Summary

The GDPR is a new data protection legislation, effective 25th May 2018, designed to ensure that consumers have greater control over their data, while putting the onus on businesses to keep this information safe.

If your organisation has a presence in the EU, then it will need to comply with the General Data Protection Regulation. Non-compliance following May 25th, could result in detrimental fines to an organisation of up to £17.5m or 4% of its total worldwide annual revenue (whichever is higher). It is therefore essential that compliance is taken extremely seriously to avoid these penalties.

What are the most notable changes?

  1. Customers must actively tick a box that says that the company may add the data subject’s personal information to their database. If they do not, then their data must be removed.
  2. Customers will have a greater ability to access their data and see how it is being used.

Preparation

  1. Awareness

It is essential that your workforce and the key decision makers are aware of the provisions of the GDPR. Most employees will have access to some form of confidential information, and therefore possess the ability to put the entire organisation at risk if they are not well informed.

  1. Information you hold

Businesses are recommended to keep frequent and up to date records of the data that they hold, where it came from, and who it is shared with. This will help the business in complying with the GDPR accountability principle; a requirement that stipulates that organisations must be able to show how they comply with the data protection principles. It can also be used as an essential log, should there be a non-compliance issue.

  1. Communicating Privacy Information

Any business that collects personal data must provide the data subject with certain information such as the organisation’s identity and how they intend to use the data; communicated via a privacy notice. Under the GDPR there are some additional requirements that must be included in this document, such as an explanation of their lawful basis for processing the data, the data retention period, and a clear statement explaining that the individual has a right to complain to the ICO if they think that there is a problem with the way in which data is being handled.

  1. Individual’s Rights

Organisation’s systems must have procedures that allow them to easily treat the subject’s data as requested; for example, deleting their data or providing it electronically.

  1. Subject Access requests

It is important to put a plan in place to ensure that an organisation can handle data subject’s requests. The following must be taken into consideration:

  • Most likely, businesses will not be able to charge for complying with a request;
  • Businesses will have a month to comply (rather than the previous 40 days);
  • If a request is excessive then it might be possible to refuse or request payment;
  • If a request is refused, the data subject must be informed that they have the right to complain to the supervisory authority.
  1. Consent

With consent being at the core of GDPR legislation, it is essential to review how the business seeks, records and manages consent to ensure that it meets GDPR standards. Remember that consent must be freely given, specific, informed and unambiguous. This will require an obvious ‘opt-in’ box, and clear information included in the terms and conditions.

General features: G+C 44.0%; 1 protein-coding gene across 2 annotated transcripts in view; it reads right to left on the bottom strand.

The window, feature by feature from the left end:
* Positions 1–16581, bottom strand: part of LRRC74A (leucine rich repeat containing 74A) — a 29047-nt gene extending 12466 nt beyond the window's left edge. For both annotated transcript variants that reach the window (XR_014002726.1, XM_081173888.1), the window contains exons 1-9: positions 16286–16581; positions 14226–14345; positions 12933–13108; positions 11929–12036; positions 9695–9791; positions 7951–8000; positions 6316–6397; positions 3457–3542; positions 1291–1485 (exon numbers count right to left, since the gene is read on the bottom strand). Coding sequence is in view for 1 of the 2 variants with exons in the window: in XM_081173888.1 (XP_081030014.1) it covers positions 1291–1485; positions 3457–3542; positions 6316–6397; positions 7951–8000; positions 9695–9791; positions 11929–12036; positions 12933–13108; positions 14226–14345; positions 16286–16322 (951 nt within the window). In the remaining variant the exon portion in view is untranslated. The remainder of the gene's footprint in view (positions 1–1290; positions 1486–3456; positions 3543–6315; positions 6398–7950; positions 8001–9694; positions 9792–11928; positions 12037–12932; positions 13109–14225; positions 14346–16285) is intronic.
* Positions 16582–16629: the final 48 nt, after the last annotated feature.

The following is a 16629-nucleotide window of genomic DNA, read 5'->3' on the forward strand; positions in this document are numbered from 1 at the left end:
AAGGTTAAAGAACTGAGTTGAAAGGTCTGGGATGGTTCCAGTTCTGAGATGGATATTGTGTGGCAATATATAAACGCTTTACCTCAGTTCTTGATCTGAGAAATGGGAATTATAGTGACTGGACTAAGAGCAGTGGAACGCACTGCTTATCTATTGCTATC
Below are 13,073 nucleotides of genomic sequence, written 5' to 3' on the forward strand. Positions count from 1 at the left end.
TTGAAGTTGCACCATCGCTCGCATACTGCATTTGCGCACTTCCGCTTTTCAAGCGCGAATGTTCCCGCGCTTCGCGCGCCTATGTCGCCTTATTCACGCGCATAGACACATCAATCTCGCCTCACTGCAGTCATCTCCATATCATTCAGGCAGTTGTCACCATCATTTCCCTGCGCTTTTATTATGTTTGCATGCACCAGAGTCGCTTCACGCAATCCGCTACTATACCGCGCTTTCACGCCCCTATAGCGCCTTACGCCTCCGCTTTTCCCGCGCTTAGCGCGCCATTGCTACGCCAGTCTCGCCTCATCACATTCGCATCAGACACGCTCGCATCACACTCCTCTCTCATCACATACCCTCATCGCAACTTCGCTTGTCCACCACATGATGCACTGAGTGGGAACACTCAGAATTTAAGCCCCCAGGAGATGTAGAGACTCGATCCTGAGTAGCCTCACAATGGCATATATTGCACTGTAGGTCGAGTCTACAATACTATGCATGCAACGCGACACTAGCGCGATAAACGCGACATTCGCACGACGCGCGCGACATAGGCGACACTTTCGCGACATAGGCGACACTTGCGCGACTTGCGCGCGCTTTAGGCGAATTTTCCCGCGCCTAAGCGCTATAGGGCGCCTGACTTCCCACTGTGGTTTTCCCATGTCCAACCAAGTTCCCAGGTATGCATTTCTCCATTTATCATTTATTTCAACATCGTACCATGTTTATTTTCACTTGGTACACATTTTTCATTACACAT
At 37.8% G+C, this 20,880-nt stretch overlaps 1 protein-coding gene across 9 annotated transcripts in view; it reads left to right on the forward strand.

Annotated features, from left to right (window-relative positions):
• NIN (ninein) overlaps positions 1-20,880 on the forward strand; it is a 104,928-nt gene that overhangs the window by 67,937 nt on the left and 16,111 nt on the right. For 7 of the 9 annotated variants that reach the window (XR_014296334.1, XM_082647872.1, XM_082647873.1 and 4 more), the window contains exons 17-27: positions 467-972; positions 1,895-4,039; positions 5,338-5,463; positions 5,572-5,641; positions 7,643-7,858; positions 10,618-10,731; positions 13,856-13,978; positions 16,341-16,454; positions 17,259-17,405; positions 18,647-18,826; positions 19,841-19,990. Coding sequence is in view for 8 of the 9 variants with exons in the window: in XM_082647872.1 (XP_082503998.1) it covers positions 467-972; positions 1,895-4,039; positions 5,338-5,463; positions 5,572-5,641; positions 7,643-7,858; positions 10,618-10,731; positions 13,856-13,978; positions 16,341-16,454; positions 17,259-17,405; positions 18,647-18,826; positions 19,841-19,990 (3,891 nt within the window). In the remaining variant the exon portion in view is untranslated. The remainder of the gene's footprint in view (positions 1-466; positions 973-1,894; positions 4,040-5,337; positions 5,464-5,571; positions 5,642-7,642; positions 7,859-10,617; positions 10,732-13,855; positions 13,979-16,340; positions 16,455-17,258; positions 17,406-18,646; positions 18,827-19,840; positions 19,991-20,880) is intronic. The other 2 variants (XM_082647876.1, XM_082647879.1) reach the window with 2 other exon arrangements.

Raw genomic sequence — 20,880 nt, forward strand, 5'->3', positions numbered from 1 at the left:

1. Data breaches

Each business must have the correct procedures in place to ensure that a personal data breach can be easily detected. Following a breach it is likely that the ICO will need to be notified and the data subjects involved. Having clear processes in place to detect, report and investigate breaches will ensure that no unnecessary fines are incurred.

  1. Data Protection Officers

It might be a good idea to designate someone to regulate and take responsibility for the organisations compliance. Certain organisations that handle large scale processing of special data such as health records, are required to formally designate a Data Protection Officer (DPO).

  1. Determine your lead supervisory authority

If your organisation operates in more than one EU member state, it is essential to identify the lead Data Protection Authority and document it; this will be the state in which the main establishment resides. This only applies to organisations that have establishments in more than one EU member state or carry out processing that substantially affects individuals in other EU states.

Insurance

While there are only a few jurisdictions where GDPR fines are insurable, insurance against legal costs and liabilities following a data breach is widely available across Europe. Insurance policies can also incorporate GDPR training and consultancy to reduce the risk of a data breach.

All cyber insurance coverage offered by Safeonline provides businesses with the tools for GDPR-readiness via CyberScout. Their complimentary services assist businesses in complying with the new regulations, whilst protecting their balance sheets and reputation. CyberScout offers 24/7 protection to help safeguard the identity and privacy of policyholders, customers, members and employees. They can build customised programmes to help build brand loyalty and customer retention and as a result ensure that businesses quickly generate long-term recurring revenue.

Conclusion

Compliance is not a choice, it is an obligation. Forward thinking businesses should embrace the positives of GDPR, act fast and put in processes to become, and remain complaint now. GDPR provides a welcome opportunity to build a more trustworthy relationship with customers through greater transparency, while also providing businesses with a simple, clear-cut legal environment in which to operate.

 If you would like to discuss the GDPR further please get in contact with us via: cyber@safeonline.com